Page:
2009.10.09 legg calve perthes disease 2

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  • Legg-Calve-Perthes Disease (coxa plana, osteochondrosis capitis femoris avascular necrosis of the femoral head)

  • DefinitionIdiopathic osteonecrosis of the capital femoral epiphysis of the femoral head of unknown aetiology.It is a self-limited disease.

  • EtiologyInfection, trauma, synovitisDisruption of blood flow to capital femoral epiphysis (CFE)Systemic disorder (delayed skeletal maturation, abnormalities of thyroid hormone and insulin like growth factorHereditary influence, environmental influence, hyperactivity

  • Blood flow to CFE

  • EpidemiologyOne in 1200 children younger than 15 years is affected by LCPD Males are affected 4-5 times more often than females LCPD most commonly is seen in persons aged 4-8 (2-12) years, with a average age of 7 years Bilateral involvment 10 -15%

  • PathologyThe blood supply to the capital femoral epiphysis is interrupted (arteries and veins).Bone infarction occurs, especially in the subchondral cortical bone, while articular cartilage continues to grow. (Articular cartilage grows because its nutrients come from the synovial fluid.)Revascularization occurs, and new bone ossification starts.Changes to the epiphyseal growth plate occur secondary to the subchondral fracture.

  • SymptomsPainless limpHip or groin pain, which may be referred to the thighMild or intermittent pain in anterior thigh or kneeUsually no history of trauma

  • SymptomsDecreased range of motion (ROM), particularly with internal rotation and abductionPainful gaitAtrophy of thigh muscles secondary to disuseMuscle spasm- mild hip contracture of 10-20 degrees may be present

  • SymptomsLeg length inequality due to collapseThigh atrophy: Thigh circumference on the involved side will be smaller than on the unaffected side secondary to disuse (Trendelenburg sign)

  • Trendelenburg sign

  • DiagnosisClinical presentation, physical examinationRTG- A-P, frog-leg lateral views (every 6 weeks at the beginning, every 3-6 months later)USG- synovitisMRI, artrography

  • Stages radiographic presentationIschaemia / Necrosis Fragmentation / ResorptionReossification / HealingResidual stage

  • Initial stage- necrosisDecreased size of ossification centerLateralization of femoral headSubchondral fracturePhyseal irregularity

  • Fragmetation- resorptionFragmented epiphysisMore irregular acetabular contour

  • Reossification- healingNew bone formation- the bone density returns

  • Residual stageReossified femoral headRemodeling of the head shapeRemodeling of the acetabulum

  • Catterall classificationStage 1:Antero-medial portion of head involved and no collapse, metaphyseal changes do not occur and the epiphyseal plate is not involved Heal without significant sequelae Stage 2:More head involved and may - fragmentation of the involved segment The involved segment shows increased density and uninvolved pillars of normal bone prevent significant collapse - regeneration without much loss of height and the end result is usually good. Metaphyseal reaction localised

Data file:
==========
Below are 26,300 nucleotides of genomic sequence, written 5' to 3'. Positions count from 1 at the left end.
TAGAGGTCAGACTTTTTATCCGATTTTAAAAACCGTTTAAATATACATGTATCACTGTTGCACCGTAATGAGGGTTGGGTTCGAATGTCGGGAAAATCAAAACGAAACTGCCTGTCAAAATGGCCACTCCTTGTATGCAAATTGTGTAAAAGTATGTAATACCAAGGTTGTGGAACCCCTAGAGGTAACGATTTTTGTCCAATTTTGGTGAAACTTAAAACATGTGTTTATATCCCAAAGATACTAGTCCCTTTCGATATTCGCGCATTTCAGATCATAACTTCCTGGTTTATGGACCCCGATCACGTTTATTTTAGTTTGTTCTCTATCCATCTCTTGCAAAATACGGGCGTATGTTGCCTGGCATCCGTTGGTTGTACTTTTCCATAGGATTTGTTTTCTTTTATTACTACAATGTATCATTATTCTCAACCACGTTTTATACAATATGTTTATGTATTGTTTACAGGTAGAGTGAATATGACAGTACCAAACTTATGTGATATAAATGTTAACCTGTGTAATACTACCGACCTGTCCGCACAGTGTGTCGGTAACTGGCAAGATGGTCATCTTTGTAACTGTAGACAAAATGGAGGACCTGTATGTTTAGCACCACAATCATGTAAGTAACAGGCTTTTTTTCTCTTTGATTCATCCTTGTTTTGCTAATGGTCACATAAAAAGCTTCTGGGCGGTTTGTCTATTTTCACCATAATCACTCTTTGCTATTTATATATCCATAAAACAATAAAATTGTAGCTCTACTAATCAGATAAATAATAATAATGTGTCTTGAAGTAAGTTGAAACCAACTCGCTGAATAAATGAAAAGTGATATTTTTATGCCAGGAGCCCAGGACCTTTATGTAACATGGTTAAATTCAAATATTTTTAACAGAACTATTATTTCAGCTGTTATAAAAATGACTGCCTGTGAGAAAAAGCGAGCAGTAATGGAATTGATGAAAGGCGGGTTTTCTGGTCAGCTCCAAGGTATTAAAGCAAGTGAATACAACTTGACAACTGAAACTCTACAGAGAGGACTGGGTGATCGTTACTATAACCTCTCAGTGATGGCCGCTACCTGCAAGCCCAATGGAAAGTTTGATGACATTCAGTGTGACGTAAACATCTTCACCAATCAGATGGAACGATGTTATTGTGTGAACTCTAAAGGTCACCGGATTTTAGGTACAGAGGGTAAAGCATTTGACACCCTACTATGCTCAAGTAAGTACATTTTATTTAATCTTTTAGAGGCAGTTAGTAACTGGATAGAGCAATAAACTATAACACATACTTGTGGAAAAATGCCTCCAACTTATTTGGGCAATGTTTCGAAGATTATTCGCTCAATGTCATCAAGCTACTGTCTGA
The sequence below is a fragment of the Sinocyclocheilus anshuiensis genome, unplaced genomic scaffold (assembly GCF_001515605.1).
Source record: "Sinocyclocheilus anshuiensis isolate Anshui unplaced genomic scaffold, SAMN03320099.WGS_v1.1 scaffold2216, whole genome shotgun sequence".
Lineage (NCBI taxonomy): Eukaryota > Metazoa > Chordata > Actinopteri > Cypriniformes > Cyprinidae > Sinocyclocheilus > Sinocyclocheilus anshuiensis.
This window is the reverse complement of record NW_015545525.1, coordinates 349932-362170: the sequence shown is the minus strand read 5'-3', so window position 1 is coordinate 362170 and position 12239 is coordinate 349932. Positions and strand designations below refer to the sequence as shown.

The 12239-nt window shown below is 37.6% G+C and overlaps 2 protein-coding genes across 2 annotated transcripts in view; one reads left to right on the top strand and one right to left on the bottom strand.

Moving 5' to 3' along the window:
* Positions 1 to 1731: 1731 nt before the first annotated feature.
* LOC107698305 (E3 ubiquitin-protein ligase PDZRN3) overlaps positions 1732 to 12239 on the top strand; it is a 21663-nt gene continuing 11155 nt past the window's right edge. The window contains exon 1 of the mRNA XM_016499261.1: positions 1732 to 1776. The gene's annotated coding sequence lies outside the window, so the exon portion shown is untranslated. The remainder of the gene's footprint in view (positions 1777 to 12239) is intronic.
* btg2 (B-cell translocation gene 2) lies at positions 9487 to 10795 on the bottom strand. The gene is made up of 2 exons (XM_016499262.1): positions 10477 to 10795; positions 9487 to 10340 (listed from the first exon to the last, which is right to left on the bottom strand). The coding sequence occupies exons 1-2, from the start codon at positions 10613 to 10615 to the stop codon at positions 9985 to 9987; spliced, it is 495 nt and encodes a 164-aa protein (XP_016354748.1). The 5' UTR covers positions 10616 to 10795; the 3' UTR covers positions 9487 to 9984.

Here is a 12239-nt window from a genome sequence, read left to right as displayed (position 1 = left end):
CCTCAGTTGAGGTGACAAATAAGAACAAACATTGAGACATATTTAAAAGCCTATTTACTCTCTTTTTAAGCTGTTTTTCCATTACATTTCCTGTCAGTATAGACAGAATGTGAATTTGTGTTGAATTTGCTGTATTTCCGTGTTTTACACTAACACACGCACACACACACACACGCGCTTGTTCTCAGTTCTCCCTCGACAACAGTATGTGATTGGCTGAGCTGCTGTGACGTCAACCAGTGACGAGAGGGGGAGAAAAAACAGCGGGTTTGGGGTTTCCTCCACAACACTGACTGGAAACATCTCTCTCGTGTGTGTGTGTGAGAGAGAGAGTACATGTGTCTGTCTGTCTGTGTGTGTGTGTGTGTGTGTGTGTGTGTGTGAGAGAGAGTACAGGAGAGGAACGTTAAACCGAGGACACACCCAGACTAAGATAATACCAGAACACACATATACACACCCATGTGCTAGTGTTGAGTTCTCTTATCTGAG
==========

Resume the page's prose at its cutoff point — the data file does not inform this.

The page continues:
• Catterall classificationStage 3:More of the head involved - collapse as uninvolved pillars not large enough t prevent collapse May show head within a head The metaphysis is usually diffusely involved - broad neck and the epiphyseal plate is unprotected and also usually involved - results poorer Stage 4:Whole head involvement and severe collapse occurs early and restoration of the femoral head usually less complete The metaphyseal changes may be extensive The epiphyseal plate is often involved - abnormal growth (coxa magna, coxa breva, coxa vara and coxa valga)

  • Herring classificationLateral pillar clasification Detrmine treatment and prognosis

  • Salter - Thompson Classification Stage A: - Lateral portion of femoral capital epiphysis present - less than 50% head involvedStage B: - Lateral portion of femoral capital epiphysis absent - more than 50% head involved (Lateral margin of epiphysis protects epiphysis from stress)

  • Differential diagnosis

  • Mose methodIf head conforms to a single ring in both X-Ray planes - good prognosis If head varies from perfect circle by no more than 2mm - fair results If head varies by more than 2mm in any plane - poor results

  • Neck-shaft angle

  • Centre-edge angle (Wiberg`s angle)

  • Centre-edge angle5-8 years ~19 degrees9-12 years ~25 degrees13-20 years 26-30 degrees

  • Goal of treatmentPreservation of the roundness of the femoral head and prevention of deformity while the condition runs its course.

  • Conservative treatmentRelieve weight bearingAchieve and maintain ROMContainment of the femoral epiphysis within the confines of the acetabulum (Petrie-style casts, Atlanta /Scottish Rite/ brace, Toronto brace and other orthotic devices)

  • Conservative treatment

  • Conservative treatment

  • Conservative treatment

  • Surgical treatmentFemoral osteotomy = varus +/- derotation to reduce the degree of anteversion & extension.Pelvic osteotomy (Salter, Chiari, Shelf) or Femoral osteotomy have similar results

  • Surgical treatmentShelf acebuloplasty

  • Surgical treatmentSalter osteotomy

  • Very good radiographic resultsbefrore surgery (7 years 2 months)

  • Very good radiographic results3 years after surgery

  • Very good radiographic results6 years after surgery

  • Poor radiographic resultbefore surgery (7 years 8 months)

  • Poor radiographic result6 months after surgery

  • Poor radiographic result 8 years after surgery

    DDH 25%